Scientists at Qatar Environment and Energy Research Institute (Qeeri), part of Hamad bin Khalifa University (HBKU), have synthesised a new highly efficient anti-bacterial nanomaterial which is environment-friendly and expected to be cheaper than existing commercial biocides.
The Water Quality Programme team at Qeeri’s Environment and Sustainability Centre used an innovative approach to develop these novel biodegradable polymeric nanospheres. It was synthesised using a one-step chemical crosslinking technique from renewable chitosan, which can be sourced from shellfish and lignosulfonate derived from trees.
The material demonstrated high bactericidal properties towards aerobic Gram (-) E coli and Gram (+) B subtilis and anaerobic sulfate-reducing bacteria making them ideal biocides for water disinfection. Furthermore, the new biocide has been successfully used for controlling microbiologically influenced corrosion on carbon steel with 85% efficiency. It also did not show any adverse acute toxicity on the marine environment
The bio-degradable nature of the new material, and the cheap raw materials that it uses, makes it suitable for building antibacterial coatings and membranes for the future development of more stable, sustainable, cost-efficient biomedical and environmental applications. The nanobiocide can also provide an efficient solution for the chronic microbial corrosion issue in the oil and gas industry, especially in the harsh environment in the Gulf region.
Dr Khaled Mahmoud, research programme director for the Water Quality Programme, said, “We are thrilled with the outcome of our work; anti-bacterial materials are widely used but can prove to be costly both financially and on the environment. This novel material is more effective, less expensive, and ‘greener’ compared to traditional commercially available products. It took many hours of collaborative work within various teams at Qeeri, but seeing the tangible result makes it worth it.”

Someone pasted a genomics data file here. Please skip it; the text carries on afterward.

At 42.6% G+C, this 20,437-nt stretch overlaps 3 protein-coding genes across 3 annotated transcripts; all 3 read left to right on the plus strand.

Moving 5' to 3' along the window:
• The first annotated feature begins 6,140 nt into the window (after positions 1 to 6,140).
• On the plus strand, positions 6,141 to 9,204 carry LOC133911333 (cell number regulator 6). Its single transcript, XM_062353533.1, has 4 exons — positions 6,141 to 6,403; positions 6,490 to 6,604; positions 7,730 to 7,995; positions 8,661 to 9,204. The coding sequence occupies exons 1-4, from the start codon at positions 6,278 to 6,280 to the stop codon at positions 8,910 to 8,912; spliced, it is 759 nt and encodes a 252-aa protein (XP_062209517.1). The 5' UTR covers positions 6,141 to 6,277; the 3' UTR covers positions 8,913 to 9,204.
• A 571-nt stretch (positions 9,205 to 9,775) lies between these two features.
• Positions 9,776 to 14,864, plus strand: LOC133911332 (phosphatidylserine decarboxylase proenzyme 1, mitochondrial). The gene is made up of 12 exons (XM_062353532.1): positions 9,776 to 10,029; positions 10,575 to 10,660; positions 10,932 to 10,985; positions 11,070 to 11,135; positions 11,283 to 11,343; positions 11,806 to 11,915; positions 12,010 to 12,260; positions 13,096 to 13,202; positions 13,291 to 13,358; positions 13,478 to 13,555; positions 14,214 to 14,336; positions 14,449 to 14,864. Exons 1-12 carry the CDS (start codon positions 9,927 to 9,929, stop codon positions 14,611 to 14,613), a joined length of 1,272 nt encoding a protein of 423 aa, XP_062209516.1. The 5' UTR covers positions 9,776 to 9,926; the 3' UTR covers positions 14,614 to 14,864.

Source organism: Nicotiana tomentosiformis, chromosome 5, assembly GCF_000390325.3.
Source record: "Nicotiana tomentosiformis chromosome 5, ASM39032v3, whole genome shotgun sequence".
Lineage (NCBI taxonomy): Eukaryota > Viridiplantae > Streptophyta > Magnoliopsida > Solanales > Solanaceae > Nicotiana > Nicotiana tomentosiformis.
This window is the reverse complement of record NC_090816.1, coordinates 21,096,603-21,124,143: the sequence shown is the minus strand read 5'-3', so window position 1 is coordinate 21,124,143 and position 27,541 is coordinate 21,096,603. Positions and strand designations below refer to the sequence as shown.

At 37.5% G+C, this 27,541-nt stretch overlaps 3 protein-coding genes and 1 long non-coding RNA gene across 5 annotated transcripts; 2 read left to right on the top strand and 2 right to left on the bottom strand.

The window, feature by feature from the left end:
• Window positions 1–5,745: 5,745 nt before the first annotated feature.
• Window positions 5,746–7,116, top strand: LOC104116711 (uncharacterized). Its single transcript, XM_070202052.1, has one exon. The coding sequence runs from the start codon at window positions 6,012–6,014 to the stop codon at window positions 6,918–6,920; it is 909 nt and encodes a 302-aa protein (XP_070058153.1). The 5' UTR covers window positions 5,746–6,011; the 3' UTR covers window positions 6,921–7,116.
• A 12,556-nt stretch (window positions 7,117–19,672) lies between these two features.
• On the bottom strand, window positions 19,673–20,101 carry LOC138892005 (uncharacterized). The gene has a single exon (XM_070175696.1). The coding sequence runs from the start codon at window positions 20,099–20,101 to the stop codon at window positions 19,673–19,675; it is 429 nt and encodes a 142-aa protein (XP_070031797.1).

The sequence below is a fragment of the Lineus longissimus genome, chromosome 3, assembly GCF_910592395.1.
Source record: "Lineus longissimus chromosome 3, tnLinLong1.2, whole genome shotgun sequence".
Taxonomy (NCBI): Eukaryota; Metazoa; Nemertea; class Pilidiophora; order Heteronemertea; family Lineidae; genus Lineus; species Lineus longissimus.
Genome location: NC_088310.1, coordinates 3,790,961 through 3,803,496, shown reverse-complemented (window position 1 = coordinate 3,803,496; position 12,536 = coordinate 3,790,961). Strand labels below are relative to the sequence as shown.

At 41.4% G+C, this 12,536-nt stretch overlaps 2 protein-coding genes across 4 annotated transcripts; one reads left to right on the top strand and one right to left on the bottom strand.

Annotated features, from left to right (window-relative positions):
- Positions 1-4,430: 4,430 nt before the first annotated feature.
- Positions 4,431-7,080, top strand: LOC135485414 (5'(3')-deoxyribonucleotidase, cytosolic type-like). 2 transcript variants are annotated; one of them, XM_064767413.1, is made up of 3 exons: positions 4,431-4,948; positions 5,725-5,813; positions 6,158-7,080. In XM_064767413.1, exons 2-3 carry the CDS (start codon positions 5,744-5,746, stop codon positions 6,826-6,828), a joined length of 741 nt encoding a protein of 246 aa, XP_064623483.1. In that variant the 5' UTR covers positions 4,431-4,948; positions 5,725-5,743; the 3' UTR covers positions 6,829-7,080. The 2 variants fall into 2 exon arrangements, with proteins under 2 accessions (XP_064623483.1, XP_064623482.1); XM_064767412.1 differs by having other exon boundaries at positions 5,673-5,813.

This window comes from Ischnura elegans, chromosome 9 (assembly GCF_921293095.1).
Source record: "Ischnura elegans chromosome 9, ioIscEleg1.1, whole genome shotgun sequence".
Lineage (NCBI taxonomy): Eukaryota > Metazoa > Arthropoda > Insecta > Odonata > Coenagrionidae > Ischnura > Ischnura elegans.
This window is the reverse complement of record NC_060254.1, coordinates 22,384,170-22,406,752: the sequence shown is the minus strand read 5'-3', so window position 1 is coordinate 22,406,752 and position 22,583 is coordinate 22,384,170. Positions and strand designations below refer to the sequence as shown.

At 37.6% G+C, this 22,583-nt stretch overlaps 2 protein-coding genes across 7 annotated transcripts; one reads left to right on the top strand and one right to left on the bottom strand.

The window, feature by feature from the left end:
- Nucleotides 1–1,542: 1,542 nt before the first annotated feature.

The work was done by a team of Qeeri scientists including Dr Ravi Pandey, Dr Kashif Rasool, Dr P Abdul Rasheed, Tricia Gomez, Mujaheed Pasha, Dr Said Mansour, Dr One-Sun Le, and Dr Khaled Mahmoud. Two patents have been filed and the work has been published in the Green Chemistry journal as the cover story.
Dr Marc Vermeersch, executive director, Qeeri, said, “ We aim to conduct cutting-edge research, development and innovation that can be beneficial, not just to Qatar, but also for the region, and the world. The work, done by our scientists in producing these antibacterial nanospheres, showcases the capabilities that Qeeri has. This will have a direct impact on various industries including oil and gas, desalination and biomedicine. We remain committed to helping Qatar find solutions for the grand challenges related to energy, water and environment, and are proud to see this top quality and world-class research produced in our labs.”